Company rounds out global roster of licensing agents with appointment of Evolution in the U.S.
"There were a couple more challenging years. We tried a lot of different things, and some of them didn't work out," says Simo Hämäläinen, who was recently promoted to senior vice president of brand licensing at Rovio. "We decided we needed a more strategic, focused approach, and we have executed that very successfully over the past few years. Our goal now is to do fewer things, bigger and better, in games as well as in licensing."
The approach is paying off, with last year's
The Angry Birds
propelling the brand back to growth after several years of declines. In 2016, Rovio posted a 34 percent increase in gross revenue and a record year for its games division. And that momentum is continuing into 2017, with the company reporting 94.4 percent year-on-year
A key component of the company's new strategy is a shift from in-house management of its licensing programs to an agency model, allowing Rovio to focus on its core competencies of game and content development.
"When 'Angry Birds' was launched, there was a huge hype around the brand, and the licensing program grew so rapidly that we couldn't, in a way, control it," says Hämäläinen. "Now we are in a much better place, much more strategic, working toward the long term and building a solid licensing program that is more sustainable."
Over the past few years, Rovio has hired regional licensing agents in all major global markets, with one notable exception–the U.S. Enter Evolution, which has just been appointed to manage Rovio's consumer products program and retail expansion in the world's largest licensing market.
"Our plan is to focus on the core piece of business, which is obviously the games and the content, and help the consumer products program to be further integrated into those big media drivers," says Travis Rutherford, partner and chief revenue officer, Evolution. "The first time around, 'Angry Birds' did in some respects get over-licensed, I think everybody recognizes that. But Rovio is committed to future content and has a lot of great stuff coming–multiple new game releases, short-form animation and a second feature film in development–and that will be the catalyst to rebuild the franchise."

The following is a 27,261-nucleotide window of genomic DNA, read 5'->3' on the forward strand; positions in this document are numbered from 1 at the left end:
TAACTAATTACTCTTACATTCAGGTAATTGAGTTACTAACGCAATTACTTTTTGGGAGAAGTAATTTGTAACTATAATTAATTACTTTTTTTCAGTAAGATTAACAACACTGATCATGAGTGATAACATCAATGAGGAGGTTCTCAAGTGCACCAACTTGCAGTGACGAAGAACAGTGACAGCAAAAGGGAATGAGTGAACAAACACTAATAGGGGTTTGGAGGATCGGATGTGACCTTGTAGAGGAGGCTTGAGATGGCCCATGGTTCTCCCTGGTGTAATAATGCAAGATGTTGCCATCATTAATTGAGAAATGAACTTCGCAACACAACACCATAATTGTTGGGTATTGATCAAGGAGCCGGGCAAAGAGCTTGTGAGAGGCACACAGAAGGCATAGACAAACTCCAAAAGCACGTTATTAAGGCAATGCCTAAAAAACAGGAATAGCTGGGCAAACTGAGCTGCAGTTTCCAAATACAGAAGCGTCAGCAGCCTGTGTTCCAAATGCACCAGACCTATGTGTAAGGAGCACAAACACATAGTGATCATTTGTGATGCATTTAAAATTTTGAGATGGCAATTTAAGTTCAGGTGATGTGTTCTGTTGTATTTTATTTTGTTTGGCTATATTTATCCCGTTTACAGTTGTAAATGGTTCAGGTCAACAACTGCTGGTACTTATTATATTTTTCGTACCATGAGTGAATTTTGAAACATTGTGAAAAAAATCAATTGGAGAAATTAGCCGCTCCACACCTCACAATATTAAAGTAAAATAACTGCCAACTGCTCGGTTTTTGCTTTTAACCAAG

Among those pieces of new content is a spin-off program for the Hatchlings, the show-stealing baby Angry Birds that first appeared in the
The Angry Birds Movie
. Rovio will soon wrap production on the first 30 episodes of a new short-form animation series featuring the Hatchlings called "Angry Birds Blues." The first batch of episodes are available to view now on the company's own ToonsTV platform, with these and all new episodes rolling out later this year on YouTube and other TV channels. A Hatchlings-focused game is also planned for release later this year, and Evolution is currently developing licensing initiatives that will launch in 2018 for the U.S.
"We think there's a real opportunity with Hatchlings for a spin-off franchise," says Rutherford. "They are core Angry Birds obviously, they're part of the ecosystem, but they also appeal to a slightly different demographic: they can go more girl. We're looking at  first and second quarter initiatives; we think the Hatchlings are a perfect fit to essentially own the Easter timeframe."
In the longer term, Rovio is currently eyeing a tentative release date of September 2019 for the forthcoming film sequel, which will also be a key driver for the brand's merchandising efforts.
"The first movie exceeded expectations, so I think the marketplace is excited about the opportunities for the coming years, with a new film coming down the pipeline," says Rutherford. "We intend to build a pretty sizeable licensing program around it."
Rovio has lofty ambitions for the future, but with the help of Evolution and its other partners around the globe, the company is determined not to repeat the past.
"We've got a franchise that has had some phenomenal success. We know it's gone through a down cycle, but we're going to bring our resources, knowledge and relationships to bear," says Rutherford. "We're going to help Rovio align their content with the proper avenues, so it can have as much influence over product opportunities as possible, and we're not going to over-license it. It's about being smart about how much, when and where it goes and rebuilding some brand affinity."
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